According to the World Health Organization, about one-third of all cancers can be prevented by factors within your control, including diet.
For instance, eating legumes regularly may reduce your risk of colorectal cancer by about 9–18% ().
Research also suggests that eating at least seven portions of fresh fruits and vegetables per day may lower your risk of dying from cancer by up to 15% ().
Vegans generally eat considerably more legumes, fruit and vegetables than non-vegans. This may explain why a recent review of 96 studies found that vegans may benefit from a 15% lower risk of developing or dying from cancer ().
What's more, vegan diets generally contain more soy products, which may offer some protection against breast cancer (, , ).
Avoiding certain animal products may also help reduce the risk of prostate, breast and colon cancers.
That may be because vegan diets are devoid of smoked or processed meats and meats cooked at high temperatures, which are thought to promote certain types of cancers (, , , ). Vegans also avoid dairy products, which some studies show may slightly increase the risk of prostate cancer ().
On the other hand, there is also evidence that dairy may help reduce the risk of other cancers, such as colorectal cancer. Therefore, it's likely that avoiding dairy is not the factor that lowers vegans' overall risk of cancer ().
It's important to note that these studies are observational in nature. They make it impossible to pinpoint the exact reason why vegans have a lower risk of cancer.
However, until researchers know more, it seems wise to focus on increasing the amount of fresh fruits, vegetables and legumes you eat each day while limiting your consumption of processed, smoked and overcooked meat.
Bottom Line: Certain aspects of the vegan diet may offer protection against prostate, breast and colon cancers.
Eating fresh fruits, vegetables, legumes and fiber is linked to a lower risk of heart disease (, , , , ).
All of these are generally eaten in large amounts in well-planned vegan diets.
Observational studies comparing vegans to vegetarians and the general population report that vegans may benefit from up to a 75% lower risk of developing high blood pressure ().
Vegans may also have up to a 42% lower risk of dying from heart disease ().
What's more, several randomized controlled studies report that vegan diets are much more effective at reducing blood sugar, LDL cholesterol and total cholesterol levels than the diets they are compared to (, , , , ).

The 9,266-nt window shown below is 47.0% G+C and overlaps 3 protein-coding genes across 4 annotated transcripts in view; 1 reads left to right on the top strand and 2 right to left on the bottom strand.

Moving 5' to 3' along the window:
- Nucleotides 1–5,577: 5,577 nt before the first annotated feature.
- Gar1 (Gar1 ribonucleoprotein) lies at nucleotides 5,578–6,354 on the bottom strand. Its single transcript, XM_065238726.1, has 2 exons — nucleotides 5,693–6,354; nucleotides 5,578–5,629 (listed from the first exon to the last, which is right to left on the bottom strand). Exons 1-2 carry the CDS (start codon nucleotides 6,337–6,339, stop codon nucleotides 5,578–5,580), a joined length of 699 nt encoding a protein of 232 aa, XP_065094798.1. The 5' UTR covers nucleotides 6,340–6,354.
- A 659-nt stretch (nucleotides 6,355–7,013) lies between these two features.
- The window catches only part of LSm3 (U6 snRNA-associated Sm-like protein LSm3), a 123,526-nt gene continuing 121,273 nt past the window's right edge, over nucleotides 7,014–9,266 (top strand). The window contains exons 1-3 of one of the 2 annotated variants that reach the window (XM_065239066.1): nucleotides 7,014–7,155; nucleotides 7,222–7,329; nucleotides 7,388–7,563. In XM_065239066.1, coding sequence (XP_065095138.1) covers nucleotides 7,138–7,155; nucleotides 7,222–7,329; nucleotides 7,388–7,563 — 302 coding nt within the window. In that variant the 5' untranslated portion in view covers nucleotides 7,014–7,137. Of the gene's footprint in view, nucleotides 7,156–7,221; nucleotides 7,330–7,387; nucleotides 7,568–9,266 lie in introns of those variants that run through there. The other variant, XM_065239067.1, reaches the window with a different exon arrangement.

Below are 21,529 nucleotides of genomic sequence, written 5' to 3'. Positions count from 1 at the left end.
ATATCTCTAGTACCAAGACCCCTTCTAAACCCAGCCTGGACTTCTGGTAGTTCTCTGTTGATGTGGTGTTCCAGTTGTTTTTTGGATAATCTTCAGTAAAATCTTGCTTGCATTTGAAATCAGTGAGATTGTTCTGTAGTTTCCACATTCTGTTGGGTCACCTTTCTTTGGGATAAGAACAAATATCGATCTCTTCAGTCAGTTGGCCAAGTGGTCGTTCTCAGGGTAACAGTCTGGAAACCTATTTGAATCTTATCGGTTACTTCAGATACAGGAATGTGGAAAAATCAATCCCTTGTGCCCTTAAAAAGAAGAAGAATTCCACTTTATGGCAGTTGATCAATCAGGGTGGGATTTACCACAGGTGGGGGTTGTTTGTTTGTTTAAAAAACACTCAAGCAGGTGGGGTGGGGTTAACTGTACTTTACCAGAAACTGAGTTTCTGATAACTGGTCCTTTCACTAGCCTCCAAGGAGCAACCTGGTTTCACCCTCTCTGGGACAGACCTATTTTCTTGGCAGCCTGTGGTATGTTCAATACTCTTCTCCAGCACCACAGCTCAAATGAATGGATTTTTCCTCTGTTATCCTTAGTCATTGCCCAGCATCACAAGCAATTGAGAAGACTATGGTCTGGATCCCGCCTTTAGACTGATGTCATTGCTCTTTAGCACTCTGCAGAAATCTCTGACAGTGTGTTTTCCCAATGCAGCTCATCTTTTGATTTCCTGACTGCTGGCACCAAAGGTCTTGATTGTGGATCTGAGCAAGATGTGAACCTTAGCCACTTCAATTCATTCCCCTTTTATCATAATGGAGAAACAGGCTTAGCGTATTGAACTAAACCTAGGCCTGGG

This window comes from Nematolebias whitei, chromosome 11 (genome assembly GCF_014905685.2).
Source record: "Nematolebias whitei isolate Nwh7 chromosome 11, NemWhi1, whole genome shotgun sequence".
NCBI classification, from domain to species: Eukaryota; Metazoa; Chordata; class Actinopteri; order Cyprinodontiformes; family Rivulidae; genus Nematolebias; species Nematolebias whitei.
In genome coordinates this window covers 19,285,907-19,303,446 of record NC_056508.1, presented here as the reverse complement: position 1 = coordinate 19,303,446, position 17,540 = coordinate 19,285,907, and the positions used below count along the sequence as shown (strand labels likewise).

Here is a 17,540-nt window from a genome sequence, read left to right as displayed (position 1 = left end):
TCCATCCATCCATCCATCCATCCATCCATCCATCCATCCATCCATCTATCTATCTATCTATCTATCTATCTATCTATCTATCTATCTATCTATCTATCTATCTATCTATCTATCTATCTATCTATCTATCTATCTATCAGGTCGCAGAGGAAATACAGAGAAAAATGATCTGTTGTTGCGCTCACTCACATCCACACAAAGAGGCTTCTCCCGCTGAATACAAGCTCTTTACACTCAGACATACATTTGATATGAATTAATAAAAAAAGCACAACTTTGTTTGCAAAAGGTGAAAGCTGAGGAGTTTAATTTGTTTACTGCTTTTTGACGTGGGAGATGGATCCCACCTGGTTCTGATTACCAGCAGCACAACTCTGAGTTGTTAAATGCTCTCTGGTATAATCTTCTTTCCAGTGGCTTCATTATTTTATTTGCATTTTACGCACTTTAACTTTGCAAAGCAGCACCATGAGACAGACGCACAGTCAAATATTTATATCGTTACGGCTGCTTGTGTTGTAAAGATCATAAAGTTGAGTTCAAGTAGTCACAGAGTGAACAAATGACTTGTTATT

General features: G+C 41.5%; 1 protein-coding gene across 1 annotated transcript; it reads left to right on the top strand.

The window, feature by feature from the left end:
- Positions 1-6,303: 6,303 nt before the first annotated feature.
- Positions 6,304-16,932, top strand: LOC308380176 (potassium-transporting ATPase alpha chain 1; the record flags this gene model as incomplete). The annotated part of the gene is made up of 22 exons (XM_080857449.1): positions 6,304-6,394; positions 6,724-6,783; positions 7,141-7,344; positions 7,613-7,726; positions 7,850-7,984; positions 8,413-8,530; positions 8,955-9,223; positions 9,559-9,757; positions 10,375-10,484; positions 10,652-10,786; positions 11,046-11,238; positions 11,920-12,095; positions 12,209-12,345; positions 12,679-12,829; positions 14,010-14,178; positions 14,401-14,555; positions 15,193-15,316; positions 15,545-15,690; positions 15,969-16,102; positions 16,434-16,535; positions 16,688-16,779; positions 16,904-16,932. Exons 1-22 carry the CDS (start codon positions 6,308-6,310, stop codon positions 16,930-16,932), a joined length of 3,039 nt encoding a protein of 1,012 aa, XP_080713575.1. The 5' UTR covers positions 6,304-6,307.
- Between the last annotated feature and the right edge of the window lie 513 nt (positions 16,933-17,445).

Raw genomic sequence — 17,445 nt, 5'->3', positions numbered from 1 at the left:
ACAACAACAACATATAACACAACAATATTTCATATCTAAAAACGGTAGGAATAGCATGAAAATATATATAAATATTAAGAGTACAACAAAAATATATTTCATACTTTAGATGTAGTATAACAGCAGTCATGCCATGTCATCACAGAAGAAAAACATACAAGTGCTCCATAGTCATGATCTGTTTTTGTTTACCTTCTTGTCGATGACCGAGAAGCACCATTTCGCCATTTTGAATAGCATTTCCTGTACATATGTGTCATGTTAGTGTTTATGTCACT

This may be particularly beneficial to heart health since reducing high blood pressure, cholesterol and blood sugar levels may reduce the risk of heart disease by as much as 46% ().
Compared to the general population, vegans also tend to consume more whole grains and nuts, both of which are good for your heart (, ).
Bottom Line: Vegan diets may benefit heart health by significantly reducing the risk factors that contribute to heart disease.
A few studies have reported that a vegan diet has positive effects in people with different types of arthritis.
One study randomly assigned 40 arthritic participants to either continue eating their omnivorous diet or switch to a whole-food, plant-based vegan diet for 6 weeks.
Those on the vegan diet reported higher energy levels and better general functioning than those who didn't change their diet ().
Two other studies investigated the effects of a probiotic-rich, raw food vegan diet on symptoms of rheumatoid arthritis.
Both reported that participants in the vegan group experienced a greater improvement in symptoms such as pain, joint swelling and morning stiffness than those who continued their omnivorous diet (, ).
Bottom Line: Vegan diets based on probiotic-rich whole foods can significantly decrease symptoms of osteoarthritis and rheumatoid arthritis.
Vegan diets may provide an array of health benefits.
For the most part, the exact reasons why these benefits occur are not fully known.
That said, until further research emerges, it can only benefit you to increase the amount of nutrient-rich, whole plant foods in your diet.